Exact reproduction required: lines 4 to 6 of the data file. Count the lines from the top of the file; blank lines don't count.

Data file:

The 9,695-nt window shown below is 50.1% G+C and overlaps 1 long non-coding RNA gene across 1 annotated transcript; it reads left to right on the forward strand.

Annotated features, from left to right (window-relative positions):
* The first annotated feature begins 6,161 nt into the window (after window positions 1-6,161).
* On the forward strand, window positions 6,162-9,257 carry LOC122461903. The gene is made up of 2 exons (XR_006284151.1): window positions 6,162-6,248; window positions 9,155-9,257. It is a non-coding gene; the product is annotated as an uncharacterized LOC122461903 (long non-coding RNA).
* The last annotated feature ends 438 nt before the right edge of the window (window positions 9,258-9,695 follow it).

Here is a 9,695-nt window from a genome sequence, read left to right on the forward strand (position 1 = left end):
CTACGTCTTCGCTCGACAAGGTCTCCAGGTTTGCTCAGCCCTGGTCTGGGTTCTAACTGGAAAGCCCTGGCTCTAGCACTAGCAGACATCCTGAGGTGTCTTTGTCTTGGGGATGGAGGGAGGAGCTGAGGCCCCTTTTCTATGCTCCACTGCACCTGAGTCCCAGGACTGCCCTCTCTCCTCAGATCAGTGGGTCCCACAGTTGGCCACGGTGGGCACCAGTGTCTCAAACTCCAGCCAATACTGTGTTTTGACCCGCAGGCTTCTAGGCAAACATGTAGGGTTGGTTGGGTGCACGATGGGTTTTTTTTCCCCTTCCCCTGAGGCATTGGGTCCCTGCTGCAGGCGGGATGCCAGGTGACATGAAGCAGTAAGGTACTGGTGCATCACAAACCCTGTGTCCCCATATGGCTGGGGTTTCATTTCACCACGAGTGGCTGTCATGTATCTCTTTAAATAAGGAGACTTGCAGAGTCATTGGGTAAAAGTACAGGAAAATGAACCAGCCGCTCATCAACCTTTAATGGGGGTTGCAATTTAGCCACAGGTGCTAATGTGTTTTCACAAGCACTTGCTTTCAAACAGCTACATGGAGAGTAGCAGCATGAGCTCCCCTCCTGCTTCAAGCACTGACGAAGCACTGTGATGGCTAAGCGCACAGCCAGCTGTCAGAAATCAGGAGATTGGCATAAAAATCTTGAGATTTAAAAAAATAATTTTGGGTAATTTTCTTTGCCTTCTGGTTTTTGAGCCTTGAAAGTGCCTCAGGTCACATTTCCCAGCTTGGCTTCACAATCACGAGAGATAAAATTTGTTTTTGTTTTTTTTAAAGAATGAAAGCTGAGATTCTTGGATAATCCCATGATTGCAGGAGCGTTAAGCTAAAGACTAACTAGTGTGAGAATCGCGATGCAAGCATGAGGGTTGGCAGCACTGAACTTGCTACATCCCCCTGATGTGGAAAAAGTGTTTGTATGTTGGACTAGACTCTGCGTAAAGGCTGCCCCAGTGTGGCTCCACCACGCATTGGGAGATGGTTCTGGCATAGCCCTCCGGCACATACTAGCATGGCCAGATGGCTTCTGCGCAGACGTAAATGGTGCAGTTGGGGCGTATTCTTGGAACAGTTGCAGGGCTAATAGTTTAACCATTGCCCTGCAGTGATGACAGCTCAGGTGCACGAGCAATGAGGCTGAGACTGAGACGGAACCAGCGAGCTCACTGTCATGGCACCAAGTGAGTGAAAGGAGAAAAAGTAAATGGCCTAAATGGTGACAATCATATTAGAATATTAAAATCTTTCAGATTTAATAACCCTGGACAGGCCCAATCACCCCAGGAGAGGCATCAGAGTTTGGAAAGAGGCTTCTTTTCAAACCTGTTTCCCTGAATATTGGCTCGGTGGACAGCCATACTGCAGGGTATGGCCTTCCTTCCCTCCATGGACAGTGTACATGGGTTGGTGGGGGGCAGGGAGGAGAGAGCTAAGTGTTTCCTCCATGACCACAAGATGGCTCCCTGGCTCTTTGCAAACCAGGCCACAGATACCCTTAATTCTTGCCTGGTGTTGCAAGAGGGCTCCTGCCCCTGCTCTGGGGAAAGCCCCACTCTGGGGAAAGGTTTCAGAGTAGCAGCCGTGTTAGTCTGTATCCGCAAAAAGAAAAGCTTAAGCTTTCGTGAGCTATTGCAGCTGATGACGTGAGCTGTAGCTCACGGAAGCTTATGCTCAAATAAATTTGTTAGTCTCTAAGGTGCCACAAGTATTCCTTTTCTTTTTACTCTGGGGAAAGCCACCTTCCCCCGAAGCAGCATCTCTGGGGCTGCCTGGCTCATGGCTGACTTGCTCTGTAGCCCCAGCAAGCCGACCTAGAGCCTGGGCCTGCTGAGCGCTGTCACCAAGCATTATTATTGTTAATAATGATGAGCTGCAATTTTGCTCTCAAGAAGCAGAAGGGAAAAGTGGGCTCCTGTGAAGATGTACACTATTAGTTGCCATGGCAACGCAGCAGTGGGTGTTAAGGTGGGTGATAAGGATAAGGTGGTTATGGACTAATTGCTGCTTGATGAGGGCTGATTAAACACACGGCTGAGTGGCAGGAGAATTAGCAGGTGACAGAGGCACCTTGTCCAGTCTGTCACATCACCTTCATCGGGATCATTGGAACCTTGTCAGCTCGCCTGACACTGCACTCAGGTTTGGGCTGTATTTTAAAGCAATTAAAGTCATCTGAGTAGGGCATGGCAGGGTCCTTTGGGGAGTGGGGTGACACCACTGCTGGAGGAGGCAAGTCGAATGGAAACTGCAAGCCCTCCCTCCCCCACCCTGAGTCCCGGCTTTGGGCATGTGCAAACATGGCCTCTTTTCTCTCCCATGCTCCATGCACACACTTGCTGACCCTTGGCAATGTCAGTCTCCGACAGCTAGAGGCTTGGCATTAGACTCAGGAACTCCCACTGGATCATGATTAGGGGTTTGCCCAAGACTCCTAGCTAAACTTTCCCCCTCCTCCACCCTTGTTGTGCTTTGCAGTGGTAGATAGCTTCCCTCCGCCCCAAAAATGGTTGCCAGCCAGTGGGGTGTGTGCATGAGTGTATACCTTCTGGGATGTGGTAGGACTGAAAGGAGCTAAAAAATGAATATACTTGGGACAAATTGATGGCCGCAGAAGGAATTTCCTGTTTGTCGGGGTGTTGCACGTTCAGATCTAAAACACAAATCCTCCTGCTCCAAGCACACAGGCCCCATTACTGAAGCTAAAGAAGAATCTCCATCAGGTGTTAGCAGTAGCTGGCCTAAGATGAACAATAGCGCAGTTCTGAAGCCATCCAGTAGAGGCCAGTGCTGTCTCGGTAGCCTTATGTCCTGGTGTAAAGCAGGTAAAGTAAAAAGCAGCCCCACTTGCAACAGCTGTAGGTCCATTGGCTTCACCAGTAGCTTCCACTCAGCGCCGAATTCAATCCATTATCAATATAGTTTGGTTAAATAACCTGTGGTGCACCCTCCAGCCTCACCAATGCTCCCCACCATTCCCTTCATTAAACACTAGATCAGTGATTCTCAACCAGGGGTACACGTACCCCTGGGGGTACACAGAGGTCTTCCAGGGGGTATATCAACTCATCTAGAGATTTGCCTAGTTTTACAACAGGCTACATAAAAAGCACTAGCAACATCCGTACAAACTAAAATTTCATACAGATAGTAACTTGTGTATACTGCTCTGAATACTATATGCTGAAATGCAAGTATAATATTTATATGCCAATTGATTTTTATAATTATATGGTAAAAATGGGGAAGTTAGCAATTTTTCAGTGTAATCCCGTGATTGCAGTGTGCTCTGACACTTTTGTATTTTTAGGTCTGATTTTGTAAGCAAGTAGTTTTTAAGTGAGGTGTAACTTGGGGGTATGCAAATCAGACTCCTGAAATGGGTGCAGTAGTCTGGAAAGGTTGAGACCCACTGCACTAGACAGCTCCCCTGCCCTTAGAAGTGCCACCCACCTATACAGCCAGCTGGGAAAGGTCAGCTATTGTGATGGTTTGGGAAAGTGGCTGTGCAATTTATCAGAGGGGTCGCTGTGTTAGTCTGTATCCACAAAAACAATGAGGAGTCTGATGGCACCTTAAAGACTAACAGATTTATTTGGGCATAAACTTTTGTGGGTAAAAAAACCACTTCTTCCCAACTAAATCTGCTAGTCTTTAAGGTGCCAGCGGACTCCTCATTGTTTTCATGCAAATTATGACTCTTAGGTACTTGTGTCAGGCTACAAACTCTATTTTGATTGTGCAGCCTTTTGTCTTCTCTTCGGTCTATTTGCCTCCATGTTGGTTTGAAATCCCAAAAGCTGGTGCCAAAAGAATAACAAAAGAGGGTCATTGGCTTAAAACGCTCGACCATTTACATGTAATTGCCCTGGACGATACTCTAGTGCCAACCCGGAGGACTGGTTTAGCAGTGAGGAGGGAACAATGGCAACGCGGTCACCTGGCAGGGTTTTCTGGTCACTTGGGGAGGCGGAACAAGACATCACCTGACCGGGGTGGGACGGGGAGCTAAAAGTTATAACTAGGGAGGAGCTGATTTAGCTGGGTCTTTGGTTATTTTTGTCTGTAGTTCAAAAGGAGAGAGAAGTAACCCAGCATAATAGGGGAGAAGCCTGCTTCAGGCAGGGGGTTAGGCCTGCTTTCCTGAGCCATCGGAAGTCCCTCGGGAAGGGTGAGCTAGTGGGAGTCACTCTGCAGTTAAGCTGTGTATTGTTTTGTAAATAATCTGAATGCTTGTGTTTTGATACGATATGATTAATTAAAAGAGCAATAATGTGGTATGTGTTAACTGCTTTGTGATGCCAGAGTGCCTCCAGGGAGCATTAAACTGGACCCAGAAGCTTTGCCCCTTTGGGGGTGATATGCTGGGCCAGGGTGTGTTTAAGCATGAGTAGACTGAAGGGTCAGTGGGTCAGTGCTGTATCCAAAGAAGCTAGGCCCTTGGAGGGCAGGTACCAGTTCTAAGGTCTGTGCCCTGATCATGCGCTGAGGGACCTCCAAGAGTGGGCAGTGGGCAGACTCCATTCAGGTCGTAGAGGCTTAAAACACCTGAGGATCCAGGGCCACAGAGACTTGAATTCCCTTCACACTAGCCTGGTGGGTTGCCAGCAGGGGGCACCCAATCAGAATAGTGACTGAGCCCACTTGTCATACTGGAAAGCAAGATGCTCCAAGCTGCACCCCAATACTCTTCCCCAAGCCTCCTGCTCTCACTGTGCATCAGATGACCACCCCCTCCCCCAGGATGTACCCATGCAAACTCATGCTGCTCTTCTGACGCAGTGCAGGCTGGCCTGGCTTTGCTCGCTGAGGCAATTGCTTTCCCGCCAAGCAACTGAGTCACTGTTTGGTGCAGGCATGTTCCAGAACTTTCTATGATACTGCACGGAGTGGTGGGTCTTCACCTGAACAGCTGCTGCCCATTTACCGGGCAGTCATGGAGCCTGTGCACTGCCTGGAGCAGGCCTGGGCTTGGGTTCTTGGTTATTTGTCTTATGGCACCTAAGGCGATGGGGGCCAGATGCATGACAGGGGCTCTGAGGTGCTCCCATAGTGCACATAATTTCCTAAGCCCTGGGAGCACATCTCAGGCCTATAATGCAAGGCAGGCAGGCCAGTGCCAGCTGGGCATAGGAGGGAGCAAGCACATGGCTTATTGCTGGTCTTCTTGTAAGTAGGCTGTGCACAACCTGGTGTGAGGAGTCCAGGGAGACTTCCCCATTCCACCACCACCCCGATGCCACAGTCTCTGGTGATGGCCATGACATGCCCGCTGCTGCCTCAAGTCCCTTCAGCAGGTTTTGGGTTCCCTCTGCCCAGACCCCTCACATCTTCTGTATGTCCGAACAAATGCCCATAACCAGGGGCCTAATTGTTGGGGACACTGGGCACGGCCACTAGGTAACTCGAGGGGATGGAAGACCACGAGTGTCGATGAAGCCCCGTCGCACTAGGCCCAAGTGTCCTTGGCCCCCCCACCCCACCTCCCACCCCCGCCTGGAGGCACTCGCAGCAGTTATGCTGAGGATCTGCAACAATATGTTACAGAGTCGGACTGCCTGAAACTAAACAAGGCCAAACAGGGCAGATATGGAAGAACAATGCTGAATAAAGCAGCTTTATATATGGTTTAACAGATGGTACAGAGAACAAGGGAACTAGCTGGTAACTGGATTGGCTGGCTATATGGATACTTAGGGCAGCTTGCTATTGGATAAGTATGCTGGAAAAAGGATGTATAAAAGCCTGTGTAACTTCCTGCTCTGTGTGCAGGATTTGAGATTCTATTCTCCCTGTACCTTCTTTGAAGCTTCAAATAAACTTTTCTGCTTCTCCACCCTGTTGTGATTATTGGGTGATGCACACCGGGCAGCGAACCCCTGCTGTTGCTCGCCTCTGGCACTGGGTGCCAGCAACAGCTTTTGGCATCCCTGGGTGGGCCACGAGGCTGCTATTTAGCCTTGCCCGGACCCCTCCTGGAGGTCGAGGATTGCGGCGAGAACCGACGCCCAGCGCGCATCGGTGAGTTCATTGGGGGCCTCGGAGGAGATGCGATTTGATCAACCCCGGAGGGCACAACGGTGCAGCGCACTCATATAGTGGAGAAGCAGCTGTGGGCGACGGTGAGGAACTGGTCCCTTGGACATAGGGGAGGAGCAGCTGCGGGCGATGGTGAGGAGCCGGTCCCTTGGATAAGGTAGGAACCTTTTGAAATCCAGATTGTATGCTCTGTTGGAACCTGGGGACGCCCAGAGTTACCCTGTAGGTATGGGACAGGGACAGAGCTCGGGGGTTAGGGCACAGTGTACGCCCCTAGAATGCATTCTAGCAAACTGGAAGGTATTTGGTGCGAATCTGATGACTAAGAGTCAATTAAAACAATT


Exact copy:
* On the forward strand, window positions 6,162-9,257 carry LOC122461903. The gene is made up of 2 exons (XR_006284151.1): window positions 6,162-6,248; window positions 9,155-9,257. It is a non-coding gene; the product is annotated as an uncharacterized LOC122461903 (long non-coding RNA).
* The last annotated feature ends 438 nt before the right edge of the window (window positions 9,258-9,695 follow it).

Here is a 9,695-nt window from a genome sequence, read left to right on the forward strand (position 1 = left end):